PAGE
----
SEL Programs in High School
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Adolescence is a time of personal and social development that requires a sophisticated repertoire of social-emotional skills for healthy adjustment. Teenagers often face considerable difficulties negotiating the biological, cognitive, and physiological changes associated with puberty (Yurgrlum-Todd, 2007). For example, as advances in neuroscience have shown, there is a marked shift toward reward seeking, while self-regulation skills struggle to keep pace (Steinberg, 2008). As adolescents increasingly interact with peers, they must simultaneously contend with peer pressure. Teenagers also must navigate the vicissitudes of identity development and the search for purpose and meaning as they transition into adulthood (Erikson, 1968, 1993). These developmental and contextual shifts challenge positive youth development and increase normative risk for problem behaviours such as violence, sexual risk taking, substance abuse, and school drop-out (Guerra & Bradshaw, 2008; Steinberg, Vandell, & Bornstein, 2011).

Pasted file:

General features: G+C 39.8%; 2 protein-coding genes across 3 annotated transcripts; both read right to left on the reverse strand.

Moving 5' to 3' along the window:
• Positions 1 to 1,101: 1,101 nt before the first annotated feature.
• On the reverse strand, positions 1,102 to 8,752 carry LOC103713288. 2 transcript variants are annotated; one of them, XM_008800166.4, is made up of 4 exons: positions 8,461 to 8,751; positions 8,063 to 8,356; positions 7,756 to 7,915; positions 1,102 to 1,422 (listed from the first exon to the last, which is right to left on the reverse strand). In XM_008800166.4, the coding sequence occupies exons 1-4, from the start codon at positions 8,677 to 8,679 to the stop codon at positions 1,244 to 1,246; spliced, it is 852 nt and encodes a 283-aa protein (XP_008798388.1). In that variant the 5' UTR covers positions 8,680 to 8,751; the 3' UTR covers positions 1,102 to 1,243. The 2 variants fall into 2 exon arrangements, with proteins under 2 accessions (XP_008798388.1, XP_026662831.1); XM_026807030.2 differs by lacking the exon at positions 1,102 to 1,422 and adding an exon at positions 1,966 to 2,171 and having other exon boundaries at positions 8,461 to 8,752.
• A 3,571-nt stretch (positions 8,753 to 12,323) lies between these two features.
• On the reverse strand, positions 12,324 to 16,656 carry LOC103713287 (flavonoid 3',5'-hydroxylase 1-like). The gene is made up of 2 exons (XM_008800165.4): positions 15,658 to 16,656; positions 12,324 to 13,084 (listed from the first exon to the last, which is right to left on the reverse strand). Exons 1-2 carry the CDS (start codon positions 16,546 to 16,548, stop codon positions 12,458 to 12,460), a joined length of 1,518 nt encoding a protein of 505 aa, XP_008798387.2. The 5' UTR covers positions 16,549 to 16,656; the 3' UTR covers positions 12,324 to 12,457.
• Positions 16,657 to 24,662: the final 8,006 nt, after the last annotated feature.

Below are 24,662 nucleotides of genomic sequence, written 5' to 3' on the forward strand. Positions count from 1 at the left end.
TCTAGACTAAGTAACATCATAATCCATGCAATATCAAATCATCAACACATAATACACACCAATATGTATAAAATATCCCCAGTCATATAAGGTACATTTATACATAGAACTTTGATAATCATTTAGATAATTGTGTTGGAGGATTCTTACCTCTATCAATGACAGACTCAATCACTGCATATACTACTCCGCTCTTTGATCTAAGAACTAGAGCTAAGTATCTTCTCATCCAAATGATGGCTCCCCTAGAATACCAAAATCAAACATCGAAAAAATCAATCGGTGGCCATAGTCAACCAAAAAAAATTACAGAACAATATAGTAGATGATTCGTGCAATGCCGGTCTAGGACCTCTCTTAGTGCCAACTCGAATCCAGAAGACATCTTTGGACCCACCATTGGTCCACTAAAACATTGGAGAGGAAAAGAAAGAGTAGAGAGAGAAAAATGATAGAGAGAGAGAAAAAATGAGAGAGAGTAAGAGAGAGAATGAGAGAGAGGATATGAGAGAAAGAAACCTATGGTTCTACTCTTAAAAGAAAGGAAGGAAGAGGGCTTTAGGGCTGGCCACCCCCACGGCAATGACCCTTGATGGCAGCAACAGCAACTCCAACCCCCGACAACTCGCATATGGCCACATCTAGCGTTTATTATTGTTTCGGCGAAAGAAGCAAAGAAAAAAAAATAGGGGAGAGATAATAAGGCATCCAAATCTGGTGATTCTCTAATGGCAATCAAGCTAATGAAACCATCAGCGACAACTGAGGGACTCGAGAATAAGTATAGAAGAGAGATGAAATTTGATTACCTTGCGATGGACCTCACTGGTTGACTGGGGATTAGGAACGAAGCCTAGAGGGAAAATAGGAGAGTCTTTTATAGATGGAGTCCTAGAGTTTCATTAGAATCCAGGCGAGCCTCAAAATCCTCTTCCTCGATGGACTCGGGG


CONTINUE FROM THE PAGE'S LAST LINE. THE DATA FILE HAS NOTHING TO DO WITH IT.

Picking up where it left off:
Handbook of Social and Emotional Learning: Research and Practice
SEL Programs in High School, Williamson, A. A., et. al. In J. A. Durlak, C. E. Domitrovich, R. P. Weissberg, and T. P. Gullotta (Eds.), Handbook of Social and Emotional Learning: Research and Practice, 2015. Copyright Guilford Press. Reprinted with permission of The Guilford Press
Psychology not elsewhere classified